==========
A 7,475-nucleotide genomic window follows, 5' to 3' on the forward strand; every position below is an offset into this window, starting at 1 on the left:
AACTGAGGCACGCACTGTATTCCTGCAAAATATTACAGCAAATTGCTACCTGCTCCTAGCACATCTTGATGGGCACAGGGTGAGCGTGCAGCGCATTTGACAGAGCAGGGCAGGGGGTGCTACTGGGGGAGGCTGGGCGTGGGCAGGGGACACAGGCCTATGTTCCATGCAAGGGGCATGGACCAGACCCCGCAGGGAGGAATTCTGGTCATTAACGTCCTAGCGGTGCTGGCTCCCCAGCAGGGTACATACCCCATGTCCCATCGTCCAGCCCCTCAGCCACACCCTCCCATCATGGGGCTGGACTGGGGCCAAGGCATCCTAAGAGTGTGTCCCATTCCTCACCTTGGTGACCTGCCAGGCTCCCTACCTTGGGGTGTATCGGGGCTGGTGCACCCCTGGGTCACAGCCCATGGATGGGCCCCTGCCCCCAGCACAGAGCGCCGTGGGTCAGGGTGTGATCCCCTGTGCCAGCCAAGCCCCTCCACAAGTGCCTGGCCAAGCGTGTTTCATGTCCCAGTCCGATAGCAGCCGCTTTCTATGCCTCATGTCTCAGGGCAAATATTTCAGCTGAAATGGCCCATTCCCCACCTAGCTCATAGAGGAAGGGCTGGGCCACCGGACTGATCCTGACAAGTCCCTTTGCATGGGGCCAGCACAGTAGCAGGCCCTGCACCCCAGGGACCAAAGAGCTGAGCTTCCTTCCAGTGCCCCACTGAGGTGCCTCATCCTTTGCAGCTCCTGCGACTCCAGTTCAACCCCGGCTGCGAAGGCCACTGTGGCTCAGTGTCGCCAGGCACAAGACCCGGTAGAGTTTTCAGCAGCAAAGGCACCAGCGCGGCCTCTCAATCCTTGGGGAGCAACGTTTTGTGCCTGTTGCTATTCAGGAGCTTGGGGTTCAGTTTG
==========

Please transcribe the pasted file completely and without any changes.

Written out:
A 7,475-nucleotide genomic window follows, 5' to 3' on the forward strand; every position below is an offset into this window, starting at 1 on the left:
AACTGAGGCACGCACTGTATTCCTGCAAAATATTACAGCAAATTGCTACCTGCTCCTAGCACATCTTGATGGGCACAGGGTGAGCGTGCAGCGCATTTGACAGAGCAGGGCAGGGGGTGCTACTGGGGGAGGCTGGGCGTGGGCAGGGGACACAGGCCTATGTTCCATGCAAGGGGCATGGACCAGACCCCGCAGGGAGGAATTCTGGTCATTAACGTCCTAGCGGTGCTGGCTCCCCAGCAGGGTACATACCCCATGTCCCATCGTCCAGCCCCTCAGCCACACCCTCCCATCATGGGGCTGGACTGGGGCCAAGGCATCCTAAGAGTGTGTCCCATTCCTCACCTTGGTGACCTGCCAGGCTCCCTACCTTGGGGTGTATCGGGGCTGGTGCACCCCTGGGTCACAGCCCATGGATGGGCCCCTGCCCCCAGCACAGAGCGCCGTGGGTCAGGGTGTGATCCCCTGTGCCAGCCAAGCCCCTCCACAAGTGCCTGGCCAAGCGTGTTTCATGTCCCAGTCCGATAGCAGCCGCTTTCTATGCCTCATGTCTCAGGGCAAATATTTCAGCTGAAATGGCCCATTCCCCACCTAGCTCATAGAGGAAGGGCTGGGCCACCGGACTGATCCTGACAAGTCCCTTTGCATGGGGCCAGCACAGTAGCAGGCCCTGCACCCCAGGGACCAAAGAGCTGAGCTTCCTTCCAGTGCCCCACTGAGGTGCCTCATCCTTTGCAGCTCCTGCGACTCCAGTTCAACCCCGGCTGCGAAGGCCACTGTGGCTCAGTGTCGCCAGGCACAAGACCCGGTAGAGTTTTCAGCAGCAAAGGCACCAGCGCGGCCTCTCAATCCTTGGGGAGCAACGTTTTGTGCCTGTTGCTATTCAGGAGCTTGGGGTTCAGTTTG